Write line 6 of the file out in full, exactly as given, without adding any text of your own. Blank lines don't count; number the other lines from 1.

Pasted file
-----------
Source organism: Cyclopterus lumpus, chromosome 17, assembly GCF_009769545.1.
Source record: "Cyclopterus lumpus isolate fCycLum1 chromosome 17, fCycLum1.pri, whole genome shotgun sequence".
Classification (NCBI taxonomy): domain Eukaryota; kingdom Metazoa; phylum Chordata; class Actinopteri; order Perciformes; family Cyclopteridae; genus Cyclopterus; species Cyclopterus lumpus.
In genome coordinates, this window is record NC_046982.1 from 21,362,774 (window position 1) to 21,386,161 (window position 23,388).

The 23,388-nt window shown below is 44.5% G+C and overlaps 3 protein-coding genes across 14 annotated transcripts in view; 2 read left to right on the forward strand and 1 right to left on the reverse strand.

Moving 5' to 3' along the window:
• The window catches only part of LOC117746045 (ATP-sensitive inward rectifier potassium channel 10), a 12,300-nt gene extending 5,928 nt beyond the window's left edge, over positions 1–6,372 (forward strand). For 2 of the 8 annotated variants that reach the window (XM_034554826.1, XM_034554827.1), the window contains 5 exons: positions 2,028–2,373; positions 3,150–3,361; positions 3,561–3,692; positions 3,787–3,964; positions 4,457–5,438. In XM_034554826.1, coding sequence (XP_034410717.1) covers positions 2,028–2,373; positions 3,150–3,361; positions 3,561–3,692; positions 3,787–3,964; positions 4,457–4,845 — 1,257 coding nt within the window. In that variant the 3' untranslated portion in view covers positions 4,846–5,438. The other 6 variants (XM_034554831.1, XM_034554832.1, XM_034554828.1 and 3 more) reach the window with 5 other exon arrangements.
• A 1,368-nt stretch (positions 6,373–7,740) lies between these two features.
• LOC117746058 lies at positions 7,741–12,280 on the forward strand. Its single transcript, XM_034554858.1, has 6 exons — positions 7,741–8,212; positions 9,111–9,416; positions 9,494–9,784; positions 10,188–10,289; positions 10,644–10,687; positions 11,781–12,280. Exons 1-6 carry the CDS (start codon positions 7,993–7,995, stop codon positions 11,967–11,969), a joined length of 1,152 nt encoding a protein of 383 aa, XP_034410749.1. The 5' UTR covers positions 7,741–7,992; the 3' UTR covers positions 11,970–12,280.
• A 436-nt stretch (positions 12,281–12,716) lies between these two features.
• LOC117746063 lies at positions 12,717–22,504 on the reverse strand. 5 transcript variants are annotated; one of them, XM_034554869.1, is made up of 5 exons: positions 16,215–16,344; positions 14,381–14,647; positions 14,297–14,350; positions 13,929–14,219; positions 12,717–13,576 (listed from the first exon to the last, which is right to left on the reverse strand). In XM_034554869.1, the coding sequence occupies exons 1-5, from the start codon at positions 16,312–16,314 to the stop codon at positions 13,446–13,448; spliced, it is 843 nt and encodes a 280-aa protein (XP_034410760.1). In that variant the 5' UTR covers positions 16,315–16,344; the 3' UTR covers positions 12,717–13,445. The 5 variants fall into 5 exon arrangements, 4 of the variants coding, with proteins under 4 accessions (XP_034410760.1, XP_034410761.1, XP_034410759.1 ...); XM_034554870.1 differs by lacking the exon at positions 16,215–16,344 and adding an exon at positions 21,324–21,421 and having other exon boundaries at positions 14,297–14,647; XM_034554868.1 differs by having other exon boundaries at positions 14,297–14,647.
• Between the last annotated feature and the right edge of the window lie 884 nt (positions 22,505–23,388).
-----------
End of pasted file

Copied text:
Moving 5' to 3' along the window: